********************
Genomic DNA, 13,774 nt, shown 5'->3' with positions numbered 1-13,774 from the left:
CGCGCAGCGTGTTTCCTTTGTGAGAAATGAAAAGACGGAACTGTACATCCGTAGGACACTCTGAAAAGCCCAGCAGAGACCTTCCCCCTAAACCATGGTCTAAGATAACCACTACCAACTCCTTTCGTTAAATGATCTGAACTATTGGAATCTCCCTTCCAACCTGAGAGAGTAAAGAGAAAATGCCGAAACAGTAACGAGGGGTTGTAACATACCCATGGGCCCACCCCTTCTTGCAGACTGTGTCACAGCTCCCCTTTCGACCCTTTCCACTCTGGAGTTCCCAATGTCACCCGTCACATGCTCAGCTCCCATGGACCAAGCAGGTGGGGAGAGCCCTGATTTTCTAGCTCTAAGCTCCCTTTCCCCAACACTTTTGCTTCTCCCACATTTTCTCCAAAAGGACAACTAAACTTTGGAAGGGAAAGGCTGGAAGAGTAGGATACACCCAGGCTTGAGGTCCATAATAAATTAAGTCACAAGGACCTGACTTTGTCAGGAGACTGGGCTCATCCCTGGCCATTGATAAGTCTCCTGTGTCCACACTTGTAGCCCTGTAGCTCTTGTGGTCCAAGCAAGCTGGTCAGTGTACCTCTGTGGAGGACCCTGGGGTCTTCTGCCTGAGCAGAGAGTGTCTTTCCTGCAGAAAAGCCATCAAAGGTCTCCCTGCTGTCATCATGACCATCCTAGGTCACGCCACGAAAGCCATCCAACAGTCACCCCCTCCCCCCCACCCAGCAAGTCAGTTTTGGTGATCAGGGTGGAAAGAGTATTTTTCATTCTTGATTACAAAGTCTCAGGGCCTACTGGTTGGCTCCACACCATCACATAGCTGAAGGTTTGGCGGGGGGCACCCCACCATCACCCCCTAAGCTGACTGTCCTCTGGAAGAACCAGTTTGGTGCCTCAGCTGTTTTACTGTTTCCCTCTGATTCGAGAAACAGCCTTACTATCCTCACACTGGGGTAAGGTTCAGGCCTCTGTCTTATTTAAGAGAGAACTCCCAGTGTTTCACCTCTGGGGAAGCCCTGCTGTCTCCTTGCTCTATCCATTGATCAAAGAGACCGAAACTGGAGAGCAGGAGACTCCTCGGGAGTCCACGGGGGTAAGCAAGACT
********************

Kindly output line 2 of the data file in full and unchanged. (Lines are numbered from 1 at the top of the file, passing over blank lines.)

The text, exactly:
CGCGCAGCGTGTTTCCTTTGTGAGAAATGAAAAGACGGAACTGTACATCCGTAGGACACTCTGAAAAGCCCAGCAGAGACCTTCCCCCTAAACCATGGTCTAAGATAACCACTACCAACTCCTTTCGTTAAATGATCTGAACTATTGGAATCTCCCTTCCAACCTGAGAGAGTAAAGAGAAAATGCCGAAACAGTAACGAGGGGTTGTAACATACCCATGGGCCCACCCCTTCTTGCAGACTGTGTCACAGCTCCCCTTTCGACCCTTTCCACTCTGGAGTTCCCAATGTCACCCGTCACATGCTCAGCTCCCATGGACCAAGCAGGTGGGGAGAGCCCTGATTTTCTAGCTCTAAGCTCCCTTTCCCCAACACTTTTGCTTCTCCCACATTTTCTCCAAAAGGACAACTAAACTTTGGAAGGGAAAGGCTGGAAGAGTAGGATACACCCAGGCTTGAGGTCCATAATAAATTAAGTCACAAGGACCTGACTTTGTCAGGAGACTGGGCTCATCCCTGGCCATTGATAAGTCTCCTGTGTCCACACTTGTAGCCCTGTAGCTCTTGTGGTCCAAGCAAGCTGGTCAGTGTACCTCTGTGGAGGACCCTGGGGTCTTCTGCCTGAGCAGAGAGTGTCTTTCCTGCAGAAAAGCCATCAAAGGTCTCCCTGCTGTCATCATGACCATCCTAGGTCACGCCACGAAAGCCATCCAACAGTCACCCCCTCCCCCCCACCCAGCAAGTCAGTTTTGGTGATCAGGGTGGAAAGAGTATTTTTCATTCTTGATTACAAAGTCTCAGGGCCTACTGGTTGGCTCCACACCATCACATAGCTGAAGGTTTGGCGGGGGGCACCCCACCATCACCCCCTAAGCTGACTGTCCTCTGGAAGAACCAGTTTGGTGCCTCAGCTGTTTTACTGTTTCCCTCTGATTCGAGAAACAGCCTTACTATCCTCACACTGGGGTAAGGTTCAGGCCTCTGTCTTATTTAAGAGAGAACTCCCAGTGTTTCACCTCTGGGGAAGCCCTGCTGTCTCCTTGCTCTATCCATTGATCAAAGAGACCGAAACTGGAGAGCAGGAGACTCCTCGGGAGTCCACGGGGGTAAGCAAGACT